When our loved ones are lonely, they are more prone to falls, cognitive decline, and feelings of hopelessness. Loneliness can wreak havoc on your immune system and increase inflammation in the body. Serious heart events can happen, and dementia symptoms can worsen by up to 50%.
As their loneliness increases, their related problems increase and the less they will want to bother you. They are more likely to fall and less likely to tell you about it. Again, they are more likely to sink into depression and less likely to tell you how they feel.
The coronavirus has prevented us from physically being there to observe how they walk, how they are taking care of themselves, and gauge how they feel. They need to be heard, they need to be seen, and they need to be a part of a supportive community. The pandemic seems to have taken some very important options from us.
Combating Loneliness by Staying Active with Purpose
The most effective way to support your loved ones is to give them the community that they need to grow. Loneliness decreases with physical and mental activities that support healthy cognitive functions. The unfortunate truth is that, as much as we want to, we can’t always be there when we want to be. We have careers, children, and social lives that are already difficult to balance, and help is both needed and desired.
Your loved one needs, and deserves, physical activities, mental challenges, and friends to share their experiences with. For example, when many people hear about senior communities, their minds have already pulled up images of movie-quality nursing homes, complete with neglected patients, dirty rooms, and abusive staff. This simply isn’t the case in reality.
A senior-based community allows our elderly loved ones to live in an environment with a slightly slower pace, where they have plenty of activities to choose from and plenty of people to converse with when you can’t be there. Possible activities include, but are definitely not limited to:
- Structured exercise based upon ability: low impact chair exercises, pool aerobics, walking clubs, physical therapy, etc.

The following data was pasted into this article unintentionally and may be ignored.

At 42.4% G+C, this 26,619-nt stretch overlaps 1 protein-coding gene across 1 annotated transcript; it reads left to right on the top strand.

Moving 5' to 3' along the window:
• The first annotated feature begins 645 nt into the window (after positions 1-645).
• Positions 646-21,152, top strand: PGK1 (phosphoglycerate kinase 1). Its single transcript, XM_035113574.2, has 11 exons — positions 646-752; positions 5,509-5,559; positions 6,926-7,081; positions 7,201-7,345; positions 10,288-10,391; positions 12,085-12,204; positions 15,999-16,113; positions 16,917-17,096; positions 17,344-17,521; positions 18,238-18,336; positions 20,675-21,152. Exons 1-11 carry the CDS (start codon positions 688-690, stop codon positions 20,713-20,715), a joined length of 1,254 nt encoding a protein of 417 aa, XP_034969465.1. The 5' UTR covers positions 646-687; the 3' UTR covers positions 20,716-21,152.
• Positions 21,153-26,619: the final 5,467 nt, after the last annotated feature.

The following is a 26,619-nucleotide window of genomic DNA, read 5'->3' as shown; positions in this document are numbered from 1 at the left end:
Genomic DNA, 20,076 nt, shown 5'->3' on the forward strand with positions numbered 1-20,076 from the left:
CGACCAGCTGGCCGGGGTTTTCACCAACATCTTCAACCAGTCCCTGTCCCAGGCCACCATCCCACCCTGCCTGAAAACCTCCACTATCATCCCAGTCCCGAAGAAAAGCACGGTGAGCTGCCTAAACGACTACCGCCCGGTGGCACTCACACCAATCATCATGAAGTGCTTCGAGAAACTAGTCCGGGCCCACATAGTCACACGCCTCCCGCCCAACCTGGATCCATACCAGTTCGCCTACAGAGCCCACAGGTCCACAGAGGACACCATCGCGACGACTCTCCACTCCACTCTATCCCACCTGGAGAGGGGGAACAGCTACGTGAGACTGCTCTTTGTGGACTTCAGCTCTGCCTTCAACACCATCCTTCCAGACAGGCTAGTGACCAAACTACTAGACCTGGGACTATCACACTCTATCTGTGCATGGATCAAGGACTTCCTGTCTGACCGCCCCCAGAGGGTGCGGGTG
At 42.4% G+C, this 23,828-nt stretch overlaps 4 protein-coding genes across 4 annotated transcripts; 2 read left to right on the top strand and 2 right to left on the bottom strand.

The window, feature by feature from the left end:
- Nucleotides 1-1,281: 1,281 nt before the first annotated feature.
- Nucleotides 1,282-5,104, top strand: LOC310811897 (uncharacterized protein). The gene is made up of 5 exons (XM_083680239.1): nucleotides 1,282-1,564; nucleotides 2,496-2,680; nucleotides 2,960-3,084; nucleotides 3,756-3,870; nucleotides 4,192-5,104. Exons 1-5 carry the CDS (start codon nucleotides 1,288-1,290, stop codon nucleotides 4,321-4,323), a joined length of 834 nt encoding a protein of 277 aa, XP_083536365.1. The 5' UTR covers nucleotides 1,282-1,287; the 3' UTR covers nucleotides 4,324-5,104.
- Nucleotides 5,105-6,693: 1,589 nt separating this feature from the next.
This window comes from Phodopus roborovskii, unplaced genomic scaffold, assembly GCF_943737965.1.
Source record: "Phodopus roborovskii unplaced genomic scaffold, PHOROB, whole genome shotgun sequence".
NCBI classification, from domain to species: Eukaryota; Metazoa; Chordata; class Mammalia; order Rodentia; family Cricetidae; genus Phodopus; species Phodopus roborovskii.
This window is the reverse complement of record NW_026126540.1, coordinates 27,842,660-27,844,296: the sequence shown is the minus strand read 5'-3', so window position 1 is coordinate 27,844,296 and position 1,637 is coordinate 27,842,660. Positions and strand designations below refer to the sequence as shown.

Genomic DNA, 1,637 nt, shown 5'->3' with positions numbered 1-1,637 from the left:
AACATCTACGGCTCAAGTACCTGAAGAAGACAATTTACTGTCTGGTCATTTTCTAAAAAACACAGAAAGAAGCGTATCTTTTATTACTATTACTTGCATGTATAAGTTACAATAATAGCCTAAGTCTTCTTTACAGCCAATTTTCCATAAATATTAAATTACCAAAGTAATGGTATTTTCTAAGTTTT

- Specialized groups, such as informal book clubs, singing groups, church meetings, etc.
- Crafts and hobbies
- Computer classes geared towards the elderly
- Volunteering for a cause
- Field trips with new friends: shopping, going to the movies, going out to dinner
Senior communities don’t exist singularly for older adults who can no longer care for themselves. Many people are now making a move earlier in their lives, choosing to live out their retirement in an independent apartment in the community, where life moves a little slower, they can get used to the environment, and where help is just a hop and a skip away.
Peace of Mind for All
Rates of loneliness and isolation decrease in senior communities due to their growing options for activities, ways to live independently, and resemblance to a fancy hotel, rather than a hospital. Fine dining, plenty of safe social activities, and wellness support all contribute to a comfortable, and nurturing environment.
Senior communities, and their related activities, specifically combat the nature of loneliness in isolation. A senior community can offer your loved ones many of the choices that COVID-19 has taken away from them.
Unfortunately, the pandemic seems far from being over. Right now would be an excellent time to contact us about our community and the full services we can offer you. Accel Longmont can not only relieve the loneliness in your loved one’s life, but they can also take at least some worry and responsibility off your shoulders. Freedom can be the greatest gift.